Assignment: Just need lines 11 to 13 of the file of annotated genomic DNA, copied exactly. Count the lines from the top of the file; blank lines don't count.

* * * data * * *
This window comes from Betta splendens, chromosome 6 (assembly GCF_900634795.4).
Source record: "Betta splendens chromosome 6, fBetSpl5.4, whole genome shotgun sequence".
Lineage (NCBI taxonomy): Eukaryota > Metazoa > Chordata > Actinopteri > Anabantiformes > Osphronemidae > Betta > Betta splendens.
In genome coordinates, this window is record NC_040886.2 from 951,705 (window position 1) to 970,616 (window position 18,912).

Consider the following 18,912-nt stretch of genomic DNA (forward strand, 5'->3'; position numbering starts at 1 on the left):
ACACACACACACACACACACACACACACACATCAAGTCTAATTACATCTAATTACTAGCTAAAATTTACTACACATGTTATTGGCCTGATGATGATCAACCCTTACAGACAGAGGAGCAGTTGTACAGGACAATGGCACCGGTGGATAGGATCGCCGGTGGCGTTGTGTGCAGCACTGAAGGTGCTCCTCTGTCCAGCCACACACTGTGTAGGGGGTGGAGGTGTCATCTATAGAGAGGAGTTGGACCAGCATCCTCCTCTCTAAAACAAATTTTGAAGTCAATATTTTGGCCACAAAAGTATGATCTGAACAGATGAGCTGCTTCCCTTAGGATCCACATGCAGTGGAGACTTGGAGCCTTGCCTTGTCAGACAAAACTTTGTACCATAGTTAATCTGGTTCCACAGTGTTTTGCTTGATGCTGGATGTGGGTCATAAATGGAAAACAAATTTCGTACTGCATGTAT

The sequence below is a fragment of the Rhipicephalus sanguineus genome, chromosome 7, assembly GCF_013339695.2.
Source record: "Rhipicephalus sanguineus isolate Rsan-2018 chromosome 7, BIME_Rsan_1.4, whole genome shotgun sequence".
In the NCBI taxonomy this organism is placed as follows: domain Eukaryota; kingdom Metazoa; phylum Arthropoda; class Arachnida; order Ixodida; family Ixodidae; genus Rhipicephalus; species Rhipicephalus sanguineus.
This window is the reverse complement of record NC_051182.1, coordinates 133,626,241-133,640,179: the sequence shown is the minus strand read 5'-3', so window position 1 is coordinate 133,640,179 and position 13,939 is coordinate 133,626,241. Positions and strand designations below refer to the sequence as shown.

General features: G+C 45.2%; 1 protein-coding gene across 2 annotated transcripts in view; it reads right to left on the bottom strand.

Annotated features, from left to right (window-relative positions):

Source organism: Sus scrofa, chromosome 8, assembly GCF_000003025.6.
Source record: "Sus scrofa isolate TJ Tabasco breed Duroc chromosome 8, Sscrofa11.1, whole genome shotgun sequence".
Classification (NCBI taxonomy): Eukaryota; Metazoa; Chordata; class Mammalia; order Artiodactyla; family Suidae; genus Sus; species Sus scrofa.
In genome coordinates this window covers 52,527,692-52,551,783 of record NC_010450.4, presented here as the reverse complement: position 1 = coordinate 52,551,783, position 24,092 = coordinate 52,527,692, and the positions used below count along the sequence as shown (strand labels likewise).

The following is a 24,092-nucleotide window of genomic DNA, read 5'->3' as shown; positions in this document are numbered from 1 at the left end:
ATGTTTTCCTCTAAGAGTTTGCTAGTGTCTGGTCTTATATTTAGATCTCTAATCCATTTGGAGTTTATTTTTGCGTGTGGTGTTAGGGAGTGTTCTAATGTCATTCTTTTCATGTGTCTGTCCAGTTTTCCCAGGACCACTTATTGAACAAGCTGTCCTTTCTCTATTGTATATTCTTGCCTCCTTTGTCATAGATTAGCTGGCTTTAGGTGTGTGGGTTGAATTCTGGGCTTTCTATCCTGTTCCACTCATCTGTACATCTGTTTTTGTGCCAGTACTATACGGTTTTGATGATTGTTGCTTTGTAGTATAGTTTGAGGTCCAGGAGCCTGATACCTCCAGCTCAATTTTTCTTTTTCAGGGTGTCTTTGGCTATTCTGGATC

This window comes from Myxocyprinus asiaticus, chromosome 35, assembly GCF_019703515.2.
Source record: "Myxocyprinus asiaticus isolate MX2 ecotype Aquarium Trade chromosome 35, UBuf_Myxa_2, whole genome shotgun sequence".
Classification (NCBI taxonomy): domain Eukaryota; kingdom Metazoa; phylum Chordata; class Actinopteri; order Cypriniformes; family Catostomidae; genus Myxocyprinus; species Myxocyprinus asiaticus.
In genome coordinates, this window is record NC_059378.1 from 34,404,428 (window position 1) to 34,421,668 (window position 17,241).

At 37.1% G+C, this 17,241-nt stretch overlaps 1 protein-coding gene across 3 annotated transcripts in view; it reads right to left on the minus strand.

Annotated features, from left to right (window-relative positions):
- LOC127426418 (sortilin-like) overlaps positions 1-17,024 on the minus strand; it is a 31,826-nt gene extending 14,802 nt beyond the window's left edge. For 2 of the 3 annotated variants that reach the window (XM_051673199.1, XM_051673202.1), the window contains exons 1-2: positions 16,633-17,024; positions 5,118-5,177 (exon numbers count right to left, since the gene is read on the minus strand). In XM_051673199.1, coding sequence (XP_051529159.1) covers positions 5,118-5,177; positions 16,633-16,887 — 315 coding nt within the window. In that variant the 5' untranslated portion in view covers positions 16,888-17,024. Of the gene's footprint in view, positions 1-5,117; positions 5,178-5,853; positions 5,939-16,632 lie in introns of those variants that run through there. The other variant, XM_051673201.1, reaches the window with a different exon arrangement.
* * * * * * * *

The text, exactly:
General features: G+C 45.2%; 1 protein-coding gene across 2 annotated transcripts in view; it reads right to left on the bottom strand.

Annotated features, from left to right (window-relative positions):

Source organism: Sus scrofa, chromosome 8, assembly GCF_000003025.6.